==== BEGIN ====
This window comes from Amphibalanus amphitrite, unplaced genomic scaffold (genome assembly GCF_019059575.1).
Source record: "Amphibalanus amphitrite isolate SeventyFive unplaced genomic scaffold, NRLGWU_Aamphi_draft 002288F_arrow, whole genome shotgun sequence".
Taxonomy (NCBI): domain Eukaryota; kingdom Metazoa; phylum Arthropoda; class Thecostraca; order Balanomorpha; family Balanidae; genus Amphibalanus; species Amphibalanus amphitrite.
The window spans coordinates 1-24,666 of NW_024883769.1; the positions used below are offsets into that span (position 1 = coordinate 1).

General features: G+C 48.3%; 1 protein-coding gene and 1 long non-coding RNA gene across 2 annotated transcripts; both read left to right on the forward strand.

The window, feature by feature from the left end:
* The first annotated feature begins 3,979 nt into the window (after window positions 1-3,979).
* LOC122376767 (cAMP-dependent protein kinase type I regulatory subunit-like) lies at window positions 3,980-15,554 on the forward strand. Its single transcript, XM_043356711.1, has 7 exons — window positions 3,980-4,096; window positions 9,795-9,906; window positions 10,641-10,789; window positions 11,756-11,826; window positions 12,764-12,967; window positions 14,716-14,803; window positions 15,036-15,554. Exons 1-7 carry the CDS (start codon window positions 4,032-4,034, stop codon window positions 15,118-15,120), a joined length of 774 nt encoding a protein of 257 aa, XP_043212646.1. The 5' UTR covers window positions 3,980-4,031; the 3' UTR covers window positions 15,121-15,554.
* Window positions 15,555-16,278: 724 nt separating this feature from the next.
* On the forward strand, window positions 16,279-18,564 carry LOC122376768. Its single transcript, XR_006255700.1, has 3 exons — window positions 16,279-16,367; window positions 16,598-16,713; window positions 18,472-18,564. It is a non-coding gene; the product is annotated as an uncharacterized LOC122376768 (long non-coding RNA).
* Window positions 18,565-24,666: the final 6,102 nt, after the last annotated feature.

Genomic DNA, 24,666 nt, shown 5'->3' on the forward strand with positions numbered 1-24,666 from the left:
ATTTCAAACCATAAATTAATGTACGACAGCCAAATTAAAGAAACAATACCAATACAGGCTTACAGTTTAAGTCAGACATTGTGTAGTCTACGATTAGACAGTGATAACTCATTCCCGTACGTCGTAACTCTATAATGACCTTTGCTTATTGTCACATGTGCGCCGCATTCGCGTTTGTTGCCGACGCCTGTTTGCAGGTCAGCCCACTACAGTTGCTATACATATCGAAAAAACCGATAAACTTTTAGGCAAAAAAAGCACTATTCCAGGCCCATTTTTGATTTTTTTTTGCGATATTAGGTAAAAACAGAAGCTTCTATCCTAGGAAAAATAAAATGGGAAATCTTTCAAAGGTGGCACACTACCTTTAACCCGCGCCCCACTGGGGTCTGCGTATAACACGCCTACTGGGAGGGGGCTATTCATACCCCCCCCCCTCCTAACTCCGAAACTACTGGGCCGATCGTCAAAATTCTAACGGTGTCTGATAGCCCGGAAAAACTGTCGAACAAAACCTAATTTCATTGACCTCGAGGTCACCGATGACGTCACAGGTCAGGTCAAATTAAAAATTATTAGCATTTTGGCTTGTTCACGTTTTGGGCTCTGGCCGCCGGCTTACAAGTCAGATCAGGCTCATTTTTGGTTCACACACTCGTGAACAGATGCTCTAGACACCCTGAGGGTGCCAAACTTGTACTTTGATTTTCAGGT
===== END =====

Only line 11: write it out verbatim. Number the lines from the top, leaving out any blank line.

* Window positions 18,565-24,666: the final 6,102 nt, after the last annotated feature.